April 1998 - Prior to the revolution of December 1989, communist-controlled Romanian Radio and Television was the country's only broadcasting station. The government's incessant quest to save energy limited TV programming to two hours a day, from 8:00 to 10:00 pm. Day in and day out, the program began with a newscast on the activities of Nicolae Ceausescu, the president of Romania, and his wife, Elena. Had he done something important, this would be the only news that day. The first item to be sacrificed in this case was the international news. Sometimes the entire newscast or even the entire program was dedicated to Ceausescu's "extraordinary deeds and brilliant speeches."
This paper examines the conditions under which the so-called Soviet model of industrialization was introduced into East Central Europe. While it is difficult to define direct Soviet economic policy, one can discern the Soviet interest and its direct economic impact by analyzing Czechoslovakia and Romania in terms of both their internal development and their relations with the Soviet Union. No doubt, the primacy of politics is the main component of the Soviet relationship to East Central Europe; this paper, however, will focus on the economic side of that relationship.
244. The Social Roots of Ethnic Conflict in East Central Europe: A Comparative Study of the German Diaspora in Hungary, Romania and SlovakiaJul 07, 2011
November 2001- In the twentieth century, one of the most explosive issues of European history was the ethnic-national question in East Central Europe. From the assassination of Archduke Ferdinand and the struggle of minorities for nationhood leading up to World War I, to the rise of National Socialism and the horrors of the Holocaust, to the recent bloodshed in the former Yugoslavia, the ethnic-national question in East Central Europe significantly altered the course of European as well as world civilization. Arguably the most controversial ethnic-minorities of East Central Europe were the Germans. Sometimes referred to as the 'fifth column' or as 'Himmler's auxiliaries' in popular and academic minds, the German Diaspora in Eastern Europe is often viewed as having been Hitler's willing accomplices in his eastward expansion.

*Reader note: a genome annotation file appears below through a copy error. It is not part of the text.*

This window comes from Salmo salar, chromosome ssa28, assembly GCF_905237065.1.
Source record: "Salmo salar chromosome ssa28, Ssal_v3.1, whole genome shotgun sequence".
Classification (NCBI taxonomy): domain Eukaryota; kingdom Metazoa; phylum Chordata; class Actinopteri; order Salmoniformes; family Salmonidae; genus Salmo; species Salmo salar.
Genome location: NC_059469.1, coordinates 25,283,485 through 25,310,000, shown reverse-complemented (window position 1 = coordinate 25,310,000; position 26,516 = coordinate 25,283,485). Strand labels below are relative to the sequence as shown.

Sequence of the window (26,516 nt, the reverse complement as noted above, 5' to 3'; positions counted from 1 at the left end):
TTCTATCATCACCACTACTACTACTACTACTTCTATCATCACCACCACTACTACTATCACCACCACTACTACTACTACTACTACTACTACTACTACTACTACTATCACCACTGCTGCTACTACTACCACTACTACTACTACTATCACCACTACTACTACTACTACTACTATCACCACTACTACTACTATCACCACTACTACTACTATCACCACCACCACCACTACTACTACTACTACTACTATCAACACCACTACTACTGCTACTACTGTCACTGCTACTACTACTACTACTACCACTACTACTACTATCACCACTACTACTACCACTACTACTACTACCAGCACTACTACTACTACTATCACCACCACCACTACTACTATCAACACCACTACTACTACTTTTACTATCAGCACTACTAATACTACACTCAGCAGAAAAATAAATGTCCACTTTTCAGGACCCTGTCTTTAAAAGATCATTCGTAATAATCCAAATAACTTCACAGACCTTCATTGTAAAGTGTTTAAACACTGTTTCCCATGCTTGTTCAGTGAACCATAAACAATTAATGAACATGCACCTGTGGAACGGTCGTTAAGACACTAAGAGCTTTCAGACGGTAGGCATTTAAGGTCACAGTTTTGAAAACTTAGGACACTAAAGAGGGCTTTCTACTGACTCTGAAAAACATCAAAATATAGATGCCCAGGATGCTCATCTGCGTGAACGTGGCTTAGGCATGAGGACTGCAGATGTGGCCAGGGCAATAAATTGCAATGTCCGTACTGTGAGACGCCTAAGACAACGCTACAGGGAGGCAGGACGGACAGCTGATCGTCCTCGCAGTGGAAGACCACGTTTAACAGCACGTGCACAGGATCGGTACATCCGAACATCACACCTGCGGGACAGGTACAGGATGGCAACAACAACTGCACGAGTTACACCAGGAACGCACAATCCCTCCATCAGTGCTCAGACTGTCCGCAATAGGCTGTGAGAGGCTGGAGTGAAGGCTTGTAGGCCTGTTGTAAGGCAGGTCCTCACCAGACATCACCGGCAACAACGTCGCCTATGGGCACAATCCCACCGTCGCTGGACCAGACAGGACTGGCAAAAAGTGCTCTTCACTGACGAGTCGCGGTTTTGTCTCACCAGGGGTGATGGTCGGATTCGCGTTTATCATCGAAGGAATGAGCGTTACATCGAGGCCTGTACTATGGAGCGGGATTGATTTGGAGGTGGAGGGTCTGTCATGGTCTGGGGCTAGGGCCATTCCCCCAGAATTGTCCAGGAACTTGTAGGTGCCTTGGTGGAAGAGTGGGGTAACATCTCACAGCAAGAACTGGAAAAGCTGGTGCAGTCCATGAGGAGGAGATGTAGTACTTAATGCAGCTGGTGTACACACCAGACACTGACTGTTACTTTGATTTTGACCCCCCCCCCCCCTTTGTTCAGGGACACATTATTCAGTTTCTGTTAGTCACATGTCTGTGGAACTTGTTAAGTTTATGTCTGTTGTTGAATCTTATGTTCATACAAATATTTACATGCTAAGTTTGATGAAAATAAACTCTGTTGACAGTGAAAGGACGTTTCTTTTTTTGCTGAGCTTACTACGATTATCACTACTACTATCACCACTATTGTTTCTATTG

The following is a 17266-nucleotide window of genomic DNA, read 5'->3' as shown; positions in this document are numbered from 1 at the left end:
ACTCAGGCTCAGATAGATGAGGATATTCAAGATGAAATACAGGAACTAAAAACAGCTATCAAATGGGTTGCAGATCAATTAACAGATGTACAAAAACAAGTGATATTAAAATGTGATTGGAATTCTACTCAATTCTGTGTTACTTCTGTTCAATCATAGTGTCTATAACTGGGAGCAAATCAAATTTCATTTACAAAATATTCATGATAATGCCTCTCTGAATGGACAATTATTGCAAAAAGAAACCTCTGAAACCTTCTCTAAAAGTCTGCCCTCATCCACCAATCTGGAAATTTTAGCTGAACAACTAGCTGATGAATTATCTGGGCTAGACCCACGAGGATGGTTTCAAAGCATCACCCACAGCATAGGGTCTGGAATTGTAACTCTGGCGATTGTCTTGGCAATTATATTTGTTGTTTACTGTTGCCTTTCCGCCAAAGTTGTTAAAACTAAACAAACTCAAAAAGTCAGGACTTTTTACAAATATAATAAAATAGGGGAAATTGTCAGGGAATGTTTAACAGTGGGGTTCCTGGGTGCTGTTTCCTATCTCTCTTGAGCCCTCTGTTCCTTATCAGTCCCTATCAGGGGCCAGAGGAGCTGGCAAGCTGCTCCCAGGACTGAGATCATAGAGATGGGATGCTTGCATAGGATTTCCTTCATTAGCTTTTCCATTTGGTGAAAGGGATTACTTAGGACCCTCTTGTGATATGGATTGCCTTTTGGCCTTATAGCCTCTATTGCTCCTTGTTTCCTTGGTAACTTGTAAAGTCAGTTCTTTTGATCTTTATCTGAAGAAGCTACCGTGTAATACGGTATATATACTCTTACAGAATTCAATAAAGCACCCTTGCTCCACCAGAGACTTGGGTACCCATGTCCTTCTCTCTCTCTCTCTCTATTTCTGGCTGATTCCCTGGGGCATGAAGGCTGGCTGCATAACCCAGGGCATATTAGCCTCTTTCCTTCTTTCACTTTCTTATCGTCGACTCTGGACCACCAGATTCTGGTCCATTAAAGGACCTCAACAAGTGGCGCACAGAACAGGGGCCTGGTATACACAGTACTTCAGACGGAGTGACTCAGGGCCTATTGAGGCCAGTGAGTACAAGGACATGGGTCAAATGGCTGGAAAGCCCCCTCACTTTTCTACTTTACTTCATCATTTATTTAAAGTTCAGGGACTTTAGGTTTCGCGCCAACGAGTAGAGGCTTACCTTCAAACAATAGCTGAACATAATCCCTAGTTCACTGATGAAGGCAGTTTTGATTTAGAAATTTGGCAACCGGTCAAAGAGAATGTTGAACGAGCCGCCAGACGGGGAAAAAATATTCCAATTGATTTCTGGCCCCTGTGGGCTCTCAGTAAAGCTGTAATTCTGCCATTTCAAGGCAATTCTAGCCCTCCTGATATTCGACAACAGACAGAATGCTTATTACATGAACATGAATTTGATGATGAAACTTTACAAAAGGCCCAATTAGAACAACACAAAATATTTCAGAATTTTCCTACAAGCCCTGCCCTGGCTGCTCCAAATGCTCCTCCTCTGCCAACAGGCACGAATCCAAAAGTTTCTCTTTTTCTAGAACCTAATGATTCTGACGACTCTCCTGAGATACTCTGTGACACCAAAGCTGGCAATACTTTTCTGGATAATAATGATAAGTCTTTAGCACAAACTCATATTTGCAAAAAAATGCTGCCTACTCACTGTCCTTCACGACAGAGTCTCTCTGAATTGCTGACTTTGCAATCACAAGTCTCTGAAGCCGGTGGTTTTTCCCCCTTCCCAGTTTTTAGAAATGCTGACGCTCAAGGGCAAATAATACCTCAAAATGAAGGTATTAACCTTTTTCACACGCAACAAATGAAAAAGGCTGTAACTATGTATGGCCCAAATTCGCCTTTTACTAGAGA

These four papers attempt to summarize and understand the successes and failures of the Constantinescu presidency one year into it. The authors analyze changes to Romania's media, inconsistencies in the country's parliament, alterations in U.S.-Romanian relations, as well as the state of the Romanian economy one year after the 1996 democratic election.
December 2008 - In December 2008, a friend in Bucharest sent me a message quoting a recent statement by an influential political commentator from the Romanian media. This columnist reminds me of the former spokesman for the Polish military junta in the 1980s, who has since become a very successful capitalist: Jerzy Urban. Urban is the editor of the weekly magazine Nie, which irreverently makes fun of everybody. In my mind, Urban is no hero, but is a former Communist Party lackey who turned into the transition's profiteering buffoon. So, I am referring here to somebody who is the equivalent of Urban in Romania, and his name is Ion Cristoiu.
January 2000 - The year 1989 was a global revolutionary year that started a series of unprecedented social and economic processes. Among these ranked the two simultaneous transitions all the post-communist states embraced and engaged in: the transition from dictatorship to democracy, and from a command economy to a free market economy.